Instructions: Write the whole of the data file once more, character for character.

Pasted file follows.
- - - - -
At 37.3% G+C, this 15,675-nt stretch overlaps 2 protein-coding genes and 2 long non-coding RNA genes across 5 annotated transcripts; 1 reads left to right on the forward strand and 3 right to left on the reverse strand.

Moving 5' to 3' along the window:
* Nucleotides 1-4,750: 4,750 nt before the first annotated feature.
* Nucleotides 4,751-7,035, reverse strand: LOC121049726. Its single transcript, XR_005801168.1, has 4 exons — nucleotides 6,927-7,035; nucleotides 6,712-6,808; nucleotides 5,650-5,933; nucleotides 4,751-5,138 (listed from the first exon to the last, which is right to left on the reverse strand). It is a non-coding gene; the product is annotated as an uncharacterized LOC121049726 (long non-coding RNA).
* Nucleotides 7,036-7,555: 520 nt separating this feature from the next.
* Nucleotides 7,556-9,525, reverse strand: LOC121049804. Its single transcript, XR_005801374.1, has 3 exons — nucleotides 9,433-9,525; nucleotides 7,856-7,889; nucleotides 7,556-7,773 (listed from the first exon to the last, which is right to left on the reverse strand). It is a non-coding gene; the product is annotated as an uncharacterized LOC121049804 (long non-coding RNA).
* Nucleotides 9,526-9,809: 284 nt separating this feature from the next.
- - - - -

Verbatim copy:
At 37.3% G+C, this 15,675-nt stretch overlaps 2 protein-coding genes and 2 long non-coding RNA genes across 5 annotated transcripts; 1 reads left to right on the forward strand and 3 right to left on the reverse strand.

Moving 5' to 3' along the window:
* Nucleotides 1-4,750: 4,750 nt before the first annotated feature.
* Nucleotides 4,751-7,035, reverse strand: LOC121049726. Its single transcript, XR_005801168.1, has 4 exons — nucleotides 6,927-7,035; nucleotides 6,712-6,808; nucleotides 5,650-5,933; nucleotides 4,751-5,138 (listed from the first exon to the last, which is right to left on the reverse strand). It is a non-coding gene; the product is annotated as an uncharacterized LOC121049726 (long non-coding RNA).
* Nucleotides 7,036-7,555: 520 nt separating this feature from the next.
* Nucleotides 7,556-9,525, reverse strand: LOC121049804. Its single transcript, XR_005801374.1, has 3 exons — nucleotides 9,433-9,525; nucleotides 7,856-7,889; nucleotides 7,556-7,773 (listed from the first exon to the last, which is right to left on the reverse strand). It is a non-coding gene; the product is annotated as an uncharacterized LOC121049804 (long non-coding RNA).
* Nucleotides 9,526-9,809: 284 nt separating this feature from the next.